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Successful Clinical Supply Strategies for Rare Diseases

Helen Underwood

By: Helen Underwood November 15 2018

Tags: Cell Therapy, Logistics for Clinical Trials, Clinical Supply Optimization

Clinical Supply Strategies Rare Diseases

Rare diseases and the orphan drugs developed to treat them have unique challenges which we explored in my last article “How do rare diseases impact clinical supply planning.” At the recent Global Clinical Supplies Group 2018 European Knowledge Forum, industry colleagues offered their insights on strategies that that can help address the unique needs of these trials.

Countermeasures To Help Assure Success:

  • Raise awareness: US FDA defines a rare disease as one that affects < 200,000 of the USA population. In the EU it’s defined as <5 in 10,000 and in Japan, <4 in 10,000. By default, patient enrollment is going to be challenging. Use advocacy and representative groups to raise awareness of the disease and available studies, and also to help with study design.
  • Leverage technology: In order to enroll the required patient pool, trials have expanded in global reach often extending into regions with limited experience and infrastructure. Leverage technology to improve education and support e.g. video consultations, e-Labels that access data/video via smart phones, apps that can provide translation.
  • Flexible supply chain design: Manufacturing sites are few and far between, and the therapies often require strict temperature control. Design a flexible supply chain that can respond to unique demand requests. Consider small and frequent manufacturing runs. Incorporate redundancy in the plan as contingency. Send test kits in advance, but hold stock until patients are available. Consider the use of drones for remote delivery, particularly with infectious diseases.
  • Improving client delivery experience: Patients are often extremely ill and, as geography has expanded, they may be unable to visit an investigator site. Can supplies be shipped directly to their home? Can the packaging design and drug delivery be modified for self-administration? Would a wearable device provide better integration with their lifestyle, delivering accurate dose administration and, at the same time, better data feedback to the Investigator?
  • Ensure age-appropriate communications: With rare diseases 50% of them appear in childhood and 30% of these children don’t live beyond age 5. For pediatric trials, you will likely be interfacing directly with the parent more often than the patient. Ensure you have age-appropriate communications for both the patient and their families. Oral / simple dosages are often more successful when working with children.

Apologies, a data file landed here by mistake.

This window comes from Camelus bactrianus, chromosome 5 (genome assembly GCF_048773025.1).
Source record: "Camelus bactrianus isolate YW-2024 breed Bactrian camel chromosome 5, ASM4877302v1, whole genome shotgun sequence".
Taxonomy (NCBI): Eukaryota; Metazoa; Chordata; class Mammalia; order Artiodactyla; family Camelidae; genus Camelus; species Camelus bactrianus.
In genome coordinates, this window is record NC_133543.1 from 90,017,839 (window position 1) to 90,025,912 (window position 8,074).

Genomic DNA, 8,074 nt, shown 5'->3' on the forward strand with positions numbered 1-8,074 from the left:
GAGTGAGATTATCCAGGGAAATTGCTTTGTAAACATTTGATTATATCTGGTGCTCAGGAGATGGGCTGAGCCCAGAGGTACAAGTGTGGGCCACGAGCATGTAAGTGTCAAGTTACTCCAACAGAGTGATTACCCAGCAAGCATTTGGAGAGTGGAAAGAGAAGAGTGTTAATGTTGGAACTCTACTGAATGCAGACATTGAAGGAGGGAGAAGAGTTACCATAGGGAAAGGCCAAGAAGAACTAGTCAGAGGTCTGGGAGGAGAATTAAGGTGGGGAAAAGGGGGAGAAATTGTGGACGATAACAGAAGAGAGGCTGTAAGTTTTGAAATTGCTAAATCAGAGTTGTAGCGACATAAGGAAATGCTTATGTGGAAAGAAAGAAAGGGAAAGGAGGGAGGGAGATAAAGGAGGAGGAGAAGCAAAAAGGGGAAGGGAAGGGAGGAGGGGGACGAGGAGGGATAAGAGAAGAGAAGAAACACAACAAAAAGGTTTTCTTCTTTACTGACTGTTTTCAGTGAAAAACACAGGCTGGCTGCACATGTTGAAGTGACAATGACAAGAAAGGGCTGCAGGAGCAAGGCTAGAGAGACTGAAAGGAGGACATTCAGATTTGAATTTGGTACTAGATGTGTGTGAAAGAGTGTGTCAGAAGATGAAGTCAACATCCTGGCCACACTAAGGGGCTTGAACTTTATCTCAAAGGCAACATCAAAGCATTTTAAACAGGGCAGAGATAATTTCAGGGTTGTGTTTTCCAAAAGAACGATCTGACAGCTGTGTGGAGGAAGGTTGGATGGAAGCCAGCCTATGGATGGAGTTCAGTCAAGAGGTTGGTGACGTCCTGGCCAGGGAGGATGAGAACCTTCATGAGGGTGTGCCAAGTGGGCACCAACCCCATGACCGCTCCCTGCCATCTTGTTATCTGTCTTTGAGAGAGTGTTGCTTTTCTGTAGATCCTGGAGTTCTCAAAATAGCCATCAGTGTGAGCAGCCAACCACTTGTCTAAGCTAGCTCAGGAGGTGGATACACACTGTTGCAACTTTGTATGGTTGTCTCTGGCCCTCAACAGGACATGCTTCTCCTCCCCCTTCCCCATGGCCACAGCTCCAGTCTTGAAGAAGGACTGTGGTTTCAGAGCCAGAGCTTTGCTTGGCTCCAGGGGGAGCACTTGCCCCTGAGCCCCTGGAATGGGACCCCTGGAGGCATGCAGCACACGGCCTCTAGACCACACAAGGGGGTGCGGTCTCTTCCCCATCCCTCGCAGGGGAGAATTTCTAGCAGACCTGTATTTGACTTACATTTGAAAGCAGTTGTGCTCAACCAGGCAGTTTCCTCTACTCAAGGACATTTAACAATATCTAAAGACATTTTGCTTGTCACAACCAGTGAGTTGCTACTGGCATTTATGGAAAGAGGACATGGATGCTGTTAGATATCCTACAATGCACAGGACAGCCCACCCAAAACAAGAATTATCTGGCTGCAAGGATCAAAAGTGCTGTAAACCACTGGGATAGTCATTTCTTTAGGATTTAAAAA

• Engage with regulatory agencies: Create a strong network and collaboration with regulatory agencies. Engage with them early in the process for trial design and to pursue fast track status for your submission.
  • Advance planning: Advance planning is always important. To that end, during your early trial design define your compassionate use program. Consider educational programs for patients, investigators, families and the general population to raise awareness. Reflect on how to  to support the product launch for what could be a distinct supply chain.

We must always be open to creative, innovative approaches that can lead to positive outcomes. Websites I’ve found to have useful insights include:

Rare Diseases Registry Program (RaDaR) (formerly known as the Global Rare Diseases Registry Data Repository)

National Organization for Rare Disorders (NORD)

European Organization for Rare Disorders (EURORDIS)


While I might not be able to personally cure a rare disease, I’d like to believe I’ve had a hand in helping someone else make a difference to patients’ lives by achieving a successful launch of such a treatment for previously unmet medical need.


Helen Underwood